January 15, 2019
New data, released last week by the Centers for Disease Control and Prevention, attracted attention by showing the wide variation in fertility among states. They also prompted commentators to ask: Are kids getting too expensive for Americans to have?
That Americans are having fewer babies is not exactly news. The “total fertility rate,” a measure demographers use that estimates the number of children a woman can expect to bear in her lifetime, has been declining since the Great Recession. The rate for the whole population has been below “replacement”—2.1, the number needed to keep the population from shrinking—more or less continuously for decades.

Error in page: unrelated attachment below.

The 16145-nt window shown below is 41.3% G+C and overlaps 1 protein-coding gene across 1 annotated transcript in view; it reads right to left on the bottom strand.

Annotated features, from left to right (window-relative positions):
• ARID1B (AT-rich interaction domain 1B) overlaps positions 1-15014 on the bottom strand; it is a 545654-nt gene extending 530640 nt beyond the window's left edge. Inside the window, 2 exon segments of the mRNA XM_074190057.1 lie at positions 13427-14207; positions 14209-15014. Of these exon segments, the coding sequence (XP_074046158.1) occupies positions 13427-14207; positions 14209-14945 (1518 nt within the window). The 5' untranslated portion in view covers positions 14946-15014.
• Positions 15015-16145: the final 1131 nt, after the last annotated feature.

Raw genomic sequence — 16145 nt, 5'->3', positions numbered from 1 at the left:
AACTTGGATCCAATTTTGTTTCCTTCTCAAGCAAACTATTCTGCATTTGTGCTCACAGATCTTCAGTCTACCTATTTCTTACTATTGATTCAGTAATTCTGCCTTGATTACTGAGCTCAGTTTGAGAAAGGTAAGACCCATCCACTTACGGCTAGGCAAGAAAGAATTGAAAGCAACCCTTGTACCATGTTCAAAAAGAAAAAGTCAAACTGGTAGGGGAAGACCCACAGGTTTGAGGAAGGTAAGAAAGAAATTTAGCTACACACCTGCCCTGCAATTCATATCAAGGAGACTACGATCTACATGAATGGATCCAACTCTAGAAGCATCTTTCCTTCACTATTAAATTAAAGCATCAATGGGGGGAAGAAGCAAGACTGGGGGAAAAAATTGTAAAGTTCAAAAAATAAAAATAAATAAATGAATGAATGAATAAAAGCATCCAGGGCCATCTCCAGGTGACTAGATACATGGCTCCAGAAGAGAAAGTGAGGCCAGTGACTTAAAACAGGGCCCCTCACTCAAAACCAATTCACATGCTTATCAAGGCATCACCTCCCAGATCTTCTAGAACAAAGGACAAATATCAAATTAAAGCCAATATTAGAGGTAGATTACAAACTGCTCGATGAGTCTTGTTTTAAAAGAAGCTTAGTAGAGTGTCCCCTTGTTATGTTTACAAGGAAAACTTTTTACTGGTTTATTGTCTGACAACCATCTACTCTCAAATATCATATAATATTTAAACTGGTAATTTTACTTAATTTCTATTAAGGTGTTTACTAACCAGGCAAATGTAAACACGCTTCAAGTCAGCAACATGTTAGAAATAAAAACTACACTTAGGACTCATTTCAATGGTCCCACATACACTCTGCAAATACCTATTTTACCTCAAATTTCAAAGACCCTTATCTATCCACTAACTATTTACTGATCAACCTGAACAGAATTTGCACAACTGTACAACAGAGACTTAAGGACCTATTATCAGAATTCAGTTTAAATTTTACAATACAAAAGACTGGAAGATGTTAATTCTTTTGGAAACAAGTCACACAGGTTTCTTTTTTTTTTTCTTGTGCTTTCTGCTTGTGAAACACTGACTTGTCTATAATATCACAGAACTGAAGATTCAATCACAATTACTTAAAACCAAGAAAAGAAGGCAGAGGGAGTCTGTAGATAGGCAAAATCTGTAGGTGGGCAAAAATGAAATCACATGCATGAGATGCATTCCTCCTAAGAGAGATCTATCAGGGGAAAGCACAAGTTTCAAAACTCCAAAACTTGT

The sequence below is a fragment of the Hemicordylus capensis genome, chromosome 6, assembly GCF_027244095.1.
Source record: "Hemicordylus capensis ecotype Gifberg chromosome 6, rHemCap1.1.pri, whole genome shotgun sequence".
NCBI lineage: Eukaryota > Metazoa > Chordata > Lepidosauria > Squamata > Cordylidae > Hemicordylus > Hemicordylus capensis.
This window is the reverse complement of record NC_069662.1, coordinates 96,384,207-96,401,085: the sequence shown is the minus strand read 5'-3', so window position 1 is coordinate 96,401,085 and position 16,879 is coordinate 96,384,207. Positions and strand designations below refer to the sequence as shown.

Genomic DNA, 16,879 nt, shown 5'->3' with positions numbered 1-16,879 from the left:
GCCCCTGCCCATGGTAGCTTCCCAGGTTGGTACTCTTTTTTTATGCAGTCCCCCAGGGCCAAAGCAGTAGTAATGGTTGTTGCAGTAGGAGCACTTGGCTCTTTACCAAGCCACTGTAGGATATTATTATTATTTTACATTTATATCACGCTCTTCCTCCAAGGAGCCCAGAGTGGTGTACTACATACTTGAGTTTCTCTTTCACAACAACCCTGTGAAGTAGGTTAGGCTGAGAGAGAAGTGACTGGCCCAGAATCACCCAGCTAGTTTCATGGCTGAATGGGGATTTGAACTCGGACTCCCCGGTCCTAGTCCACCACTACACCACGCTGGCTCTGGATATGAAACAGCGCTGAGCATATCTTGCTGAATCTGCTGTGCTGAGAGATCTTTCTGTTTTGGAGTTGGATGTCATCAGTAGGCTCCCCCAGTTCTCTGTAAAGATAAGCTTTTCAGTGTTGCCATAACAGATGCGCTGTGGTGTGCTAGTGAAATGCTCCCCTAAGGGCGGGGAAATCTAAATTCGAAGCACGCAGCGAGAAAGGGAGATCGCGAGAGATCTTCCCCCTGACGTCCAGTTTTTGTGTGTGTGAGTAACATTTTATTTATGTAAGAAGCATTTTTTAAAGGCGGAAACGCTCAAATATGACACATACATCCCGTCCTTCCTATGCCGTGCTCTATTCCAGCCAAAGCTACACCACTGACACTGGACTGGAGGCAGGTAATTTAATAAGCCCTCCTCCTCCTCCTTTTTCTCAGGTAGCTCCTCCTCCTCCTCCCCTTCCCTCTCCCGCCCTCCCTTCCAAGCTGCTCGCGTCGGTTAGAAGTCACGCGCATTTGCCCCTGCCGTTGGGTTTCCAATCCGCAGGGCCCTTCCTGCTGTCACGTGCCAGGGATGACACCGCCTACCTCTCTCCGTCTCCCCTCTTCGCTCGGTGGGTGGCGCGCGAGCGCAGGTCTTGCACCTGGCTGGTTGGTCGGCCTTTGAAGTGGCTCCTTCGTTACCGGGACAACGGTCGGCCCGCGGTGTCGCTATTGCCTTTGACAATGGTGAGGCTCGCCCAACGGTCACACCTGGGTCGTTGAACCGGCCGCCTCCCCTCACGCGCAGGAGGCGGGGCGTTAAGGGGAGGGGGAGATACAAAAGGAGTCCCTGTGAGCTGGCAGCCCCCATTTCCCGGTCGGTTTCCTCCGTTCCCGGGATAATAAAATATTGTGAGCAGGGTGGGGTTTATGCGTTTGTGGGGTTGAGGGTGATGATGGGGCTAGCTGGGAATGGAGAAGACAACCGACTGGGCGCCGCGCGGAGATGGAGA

Data in fact show that the U.S. fertility rate has hit a 42-year low. The rate has risen above replacement for just a couple of years between 1972 and today.
What the most recent CDC report contributes to the conversation is a picture of the way that fertility rates vary among states. Two—South Dakota and Utah—have rates above replacement (2.27 and 2.12, respectively).
This article was posted: Tuesday, January 15, 2019 at 7:53 am